There’s so much about a small town that’s funky, times it can feel claustrophobic. But I love living in a place where people can’t help but know each other. A place where you’re connected with each other, not because of shared passions or deep feelings of kinship, but because of proximity. In the last seven years or so, I’ve made many great friends on the internet, people with whom I can type fast in conversation because we feel so much alike. But I’ve also been left feeling spent by friendships that seemed authentic but burned out fast. Not being able to stand next to each other, listening to each other’s ideas over the fence, gave some friendships a distorted sense of connection. These days, I like the slow pace of neighbors, simple kindness, a few words together.

We feel like we’ll live here on Vashon for many years to come, perhaps all our lives. It feels good to know people, to share food, to stop and talk for a few moments about the weather.

We grabbed apples out of the bags. Lu took a bite and looked surprised at the tartness, the crisp skin. Danny started juggling a few of them, just to make her laugh. I started talking about pies and crisps, chunky applesauce and smooth apple butter we would simmer for hours. Lu liked the sound of that.

After a few moments, Danny started pulling foods out of the cupboards — dried cherries, some fresh ginger — and did what happens ten times a day in our kitchen. He started chopping onions. He began peeling apples.

Apple-cherry chutney with a touch of ginger. That might be a good thank you for the gift of apples left on our front porch.


We love this apple-cherry chutney on top of crisp polenta wedges. (And if you want a recipe for those, go here.) But it’s a great accompaniment to roast chicken or pork chops. I’d love some sweet potato fries or celery root fries with this. And plop some onto a roasted root vegetable hash, with some sour cream or thick yogurt? That’s a good breakfast.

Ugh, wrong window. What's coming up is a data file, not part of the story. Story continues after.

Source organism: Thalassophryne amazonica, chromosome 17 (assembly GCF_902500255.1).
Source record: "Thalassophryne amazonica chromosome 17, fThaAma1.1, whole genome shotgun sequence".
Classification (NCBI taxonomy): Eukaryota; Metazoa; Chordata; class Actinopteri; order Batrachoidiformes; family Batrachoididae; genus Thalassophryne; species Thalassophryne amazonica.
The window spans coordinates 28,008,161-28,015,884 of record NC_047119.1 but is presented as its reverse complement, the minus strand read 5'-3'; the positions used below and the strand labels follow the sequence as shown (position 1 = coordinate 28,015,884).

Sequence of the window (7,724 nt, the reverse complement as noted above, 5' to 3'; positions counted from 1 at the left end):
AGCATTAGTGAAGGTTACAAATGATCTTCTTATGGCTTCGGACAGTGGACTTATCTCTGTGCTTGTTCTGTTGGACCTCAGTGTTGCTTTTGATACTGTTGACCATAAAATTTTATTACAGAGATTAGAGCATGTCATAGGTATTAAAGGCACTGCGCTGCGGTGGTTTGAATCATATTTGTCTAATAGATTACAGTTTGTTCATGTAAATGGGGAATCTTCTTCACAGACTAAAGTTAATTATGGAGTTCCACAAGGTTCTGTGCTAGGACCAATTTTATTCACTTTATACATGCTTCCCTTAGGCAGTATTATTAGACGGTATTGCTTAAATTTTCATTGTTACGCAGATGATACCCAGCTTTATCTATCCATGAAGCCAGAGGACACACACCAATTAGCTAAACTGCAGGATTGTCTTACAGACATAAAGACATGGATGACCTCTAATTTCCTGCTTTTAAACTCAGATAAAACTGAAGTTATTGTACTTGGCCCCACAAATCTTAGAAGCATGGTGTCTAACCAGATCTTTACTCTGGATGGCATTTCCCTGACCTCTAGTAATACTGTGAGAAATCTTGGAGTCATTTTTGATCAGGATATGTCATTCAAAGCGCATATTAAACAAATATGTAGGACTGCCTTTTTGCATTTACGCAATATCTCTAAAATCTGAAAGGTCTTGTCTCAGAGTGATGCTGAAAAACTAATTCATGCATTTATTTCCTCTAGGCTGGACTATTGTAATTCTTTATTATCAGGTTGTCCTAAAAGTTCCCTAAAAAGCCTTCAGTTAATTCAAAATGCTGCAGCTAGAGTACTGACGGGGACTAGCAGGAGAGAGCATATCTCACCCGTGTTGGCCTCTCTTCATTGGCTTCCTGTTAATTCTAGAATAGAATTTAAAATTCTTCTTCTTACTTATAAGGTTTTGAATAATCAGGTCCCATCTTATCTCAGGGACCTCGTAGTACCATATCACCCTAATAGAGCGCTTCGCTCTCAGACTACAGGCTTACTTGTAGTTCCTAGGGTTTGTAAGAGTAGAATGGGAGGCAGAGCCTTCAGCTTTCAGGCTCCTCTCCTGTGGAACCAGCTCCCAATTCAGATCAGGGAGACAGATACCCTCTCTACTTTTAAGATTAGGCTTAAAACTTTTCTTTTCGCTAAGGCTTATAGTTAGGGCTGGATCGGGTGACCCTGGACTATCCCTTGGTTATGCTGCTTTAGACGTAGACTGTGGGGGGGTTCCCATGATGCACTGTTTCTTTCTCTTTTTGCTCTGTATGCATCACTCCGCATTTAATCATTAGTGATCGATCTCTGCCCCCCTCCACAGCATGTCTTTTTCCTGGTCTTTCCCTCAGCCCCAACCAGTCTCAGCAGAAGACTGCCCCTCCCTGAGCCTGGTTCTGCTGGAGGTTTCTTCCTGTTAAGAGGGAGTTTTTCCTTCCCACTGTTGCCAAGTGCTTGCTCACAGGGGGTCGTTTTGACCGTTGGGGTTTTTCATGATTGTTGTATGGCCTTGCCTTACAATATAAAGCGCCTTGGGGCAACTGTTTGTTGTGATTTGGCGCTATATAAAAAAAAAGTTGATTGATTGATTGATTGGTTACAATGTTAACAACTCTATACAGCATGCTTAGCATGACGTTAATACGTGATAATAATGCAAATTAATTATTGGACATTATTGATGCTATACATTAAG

1/2 cinnamon stick
1 teaspoon allspice
3/4 cup apple cider vinegar
1 cup apple cider
1/2 cup brown sugar
5 large Granny Smith apples, peeled and diced
1 medium onion, peeled and diced
1 large nub ginger, peeled and cut into matchstick pieces
1 stalk celery, diced
1 tablespoon mustard seeds
1 cup dried cherries
1 tablespoon orange zest

Toasting the spices. Heat the oven to 450°. Put the cinnamon stick and allspice in a small skillet. Put it in the oven and toast the spices, shaking the skillet a bit occasionally, for 10 minutes. Put the toasted spices in a spice grinder and grind them into a fine powder.

Making the chutney. Set a medium-sized saucepan over medium-high heat. Pour in the apple cider vinegar, apple cider, and brown sugar. Bring them to a boil, stirring frequently, until the sugar is entirely dissolved into the liquids.